Several years back, one of my daughters was involved in what some would call a “fender bender.”
It was a wintry day in the Northeast. She had just left work – had barely managed to get out of the parking lot, when another driver blew through a red light, and struck her car as it entered the intersection.
Living only a couple of miles away, her mother and I were there in minutes. Time enough to see that the car was still drivable, and that everyone seemed to be okay and milling around. The officer on the scene told us that no citations would be issued – that since he didn’t see the accident, the weather conditions were likely going to be named as the culprit, though he was personally of the opinion that the other driver was responsible. Insurance information was exchanged, and we went on our way.
Other than the process of repairing our car, we thought nothing more of the incident until several weeks later, when about dinner time a policeman showed up at our door. He was delivering a summons informing us that we were being sued – by the driver that the officer on the scene had said was likely the cause of the whole mess.
Needless to say we were stunned, and more than a bit shaken. Our insurance company, to their great credit, was not only reassuring but strongly so. They didn’t relent on the position that we had no liability in the incident, though over the next several months we continued to receive notices of hearings – that were, one after the other, postponed by the party suing us. Until one day – perhaps because they had had no success in pushing for a settlement – they stopped. Though the worry of another notice to appear in court lingered for well over a year. And my daughter will never feel the same about driving again. That other driver? She wasn’t in the right, but our system gave her the right to sue nonetheless.
I have watched with more than passing interest the evolution of litigation, particularly the so-called “excessive fee” litigation that has been going on for more than a decade now. Early on, many were quick to dismiss it as the work of a “former personal injury firm,” and yet the allegations made in these lawsuits, particularly as they relate to the behavior of mammoth institutions with multibillion-dollar plans, have often been jaw-dropping, even when one makes allowances for the occasional hyperbole of advocacy.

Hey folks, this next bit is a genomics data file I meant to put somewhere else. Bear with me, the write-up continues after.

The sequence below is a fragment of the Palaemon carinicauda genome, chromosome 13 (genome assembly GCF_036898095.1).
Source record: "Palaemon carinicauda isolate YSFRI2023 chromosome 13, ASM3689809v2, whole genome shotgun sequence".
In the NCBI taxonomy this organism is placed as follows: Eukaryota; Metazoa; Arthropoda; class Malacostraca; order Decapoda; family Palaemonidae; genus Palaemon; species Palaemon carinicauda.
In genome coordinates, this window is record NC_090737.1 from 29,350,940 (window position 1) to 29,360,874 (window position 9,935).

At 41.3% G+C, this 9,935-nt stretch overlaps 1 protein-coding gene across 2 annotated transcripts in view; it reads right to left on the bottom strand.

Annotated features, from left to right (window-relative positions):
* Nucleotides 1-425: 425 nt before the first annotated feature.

I have long dismissed the notion that fee litigation was something that was going to be an issue for most plan sponsors. Not that you couldn’t find situations where fiduciaries are not living up to their obligations, or where participants are paying more than they might (arguably many of the lawsuits filed to date have been successful at addressing both) – but simply because the dollars involved wouldn’t be enough to get a participant’s attention, much less that of a serious class action litigator.
Then a couple of months back, I got an email from my other daughter, who works at a college in the Northeast. She had gotten a notice from a law firm she’d never heard of (via Facebook, no less), telling her that she might have been overcharged in her 403(b), and offering to look into the matter for her. And then, over the weekend, I saw a posting on Twitter of a law firm “trolling” for plaintiffs. That’s right, a firm that lists as practice areas motor vehicle accidents, product liability, workers compensation, wrongful death and drunk driving accidents, is now trolling for 401(k) retirement plan class action litigants. Their criteria for consultation? “If you did have a plan through your employer, please contact our office.” And they even “Habla Espanol.”
Yes, the bar on such things appears to be dropping. Not so much because some of these retail approaches are likely to have the expertise or wherewithal to actually carry an ERISA lawsuit to trial. But because the suit, justified or not, might come anyway.
That being the case, plan fiduciaries – and those who advise them – would be well advised to make sure their fiduciary houses are in order before a potential “fender bender” becomes something much worse.